Researchers at Charles Sturt University (CSU) have received a national research grant to examine the impact of classroom practices on students' oral language and literacy development.
The research team based at the Research Institute for Professional Practice, Learning and Education (RIPPLE) at CSU in Wagga Wagga has received a $75,000 grant from the Primary English Teaching Association Australia (PETAA) to complete the project 'Researching dialogic pedagogies for literacy learning across the primary years'.
The PETAA Research Grant was awarded for the first time this year to Dr Christine Edwards-Groves and Dr Christina Davidson from CSU's School of Education. Stage one, two and three teachers from New South Wales primary schools will collaborate with the researchers to identify, describe and represent quality teaching of English, oral language and literacy.
"The project has the potential to spark a new era in evidence based practice in Australia by allowing teachers to use their own research to develop practical classroom tools which will directly impact on student's oral language and literacy development," Dr Edwards-Groves said.
"The explicit and learning-focused teaching practices developed with teachers will improve student literacies by building both students' practical knowledge and high level communication skills."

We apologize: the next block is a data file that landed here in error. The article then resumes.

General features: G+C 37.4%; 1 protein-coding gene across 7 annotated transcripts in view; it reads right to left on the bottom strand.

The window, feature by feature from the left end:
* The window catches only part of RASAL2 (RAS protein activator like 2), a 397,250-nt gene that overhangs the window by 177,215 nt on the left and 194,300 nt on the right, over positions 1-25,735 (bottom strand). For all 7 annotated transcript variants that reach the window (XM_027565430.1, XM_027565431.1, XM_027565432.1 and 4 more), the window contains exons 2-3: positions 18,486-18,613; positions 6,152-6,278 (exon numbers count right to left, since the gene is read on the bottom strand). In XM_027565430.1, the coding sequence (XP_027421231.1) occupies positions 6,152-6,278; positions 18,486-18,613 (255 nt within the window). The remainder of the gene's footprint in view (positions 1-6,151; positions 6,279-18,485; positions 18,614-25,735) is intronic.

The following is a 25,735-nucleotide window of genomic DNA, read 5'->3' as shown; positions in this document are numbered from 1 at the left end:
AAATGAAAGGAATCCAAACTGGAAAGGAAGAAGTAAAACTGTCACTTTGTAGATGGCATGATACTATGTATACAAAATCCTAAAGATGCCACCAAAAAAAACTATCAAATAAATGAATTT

The project will involve working closely with 12 teachers from regional and metropolitan NSW schools representing diverse geographical, cultural and socio-economic settings.
"The teachers will work with the research team to achieve two goals," Dr Davidson said.
"Firstly, teachers will develop pedagogies which will support students to develop their oral language through acquiring and communicating knowledge with clarity and a high degree of intellectual focus.
"Secondly, we will produce digital examples of the pedagogies to share results with other teachers and for us to use at Charles Sturt University to support the development of quality teacher education graduates."
Dr Edwards-Groves and Dr Davidson will be supported by CSU PhD student Ms Brooke Scriven, Mr Mark Diamond, Ms Monica Cheung and Ms Tina Roworth from the Department of Education and Communities, and Mrs Carey Menz-Dowling from the Catholic Schools Office in Wagga Wagga.
The PETAA Research Grant will be offered annually to enable researchers to study the teaching of English in primary classrooms and aims to involve teachers and schools as research partners. For more information about the grant visit the PETAA website.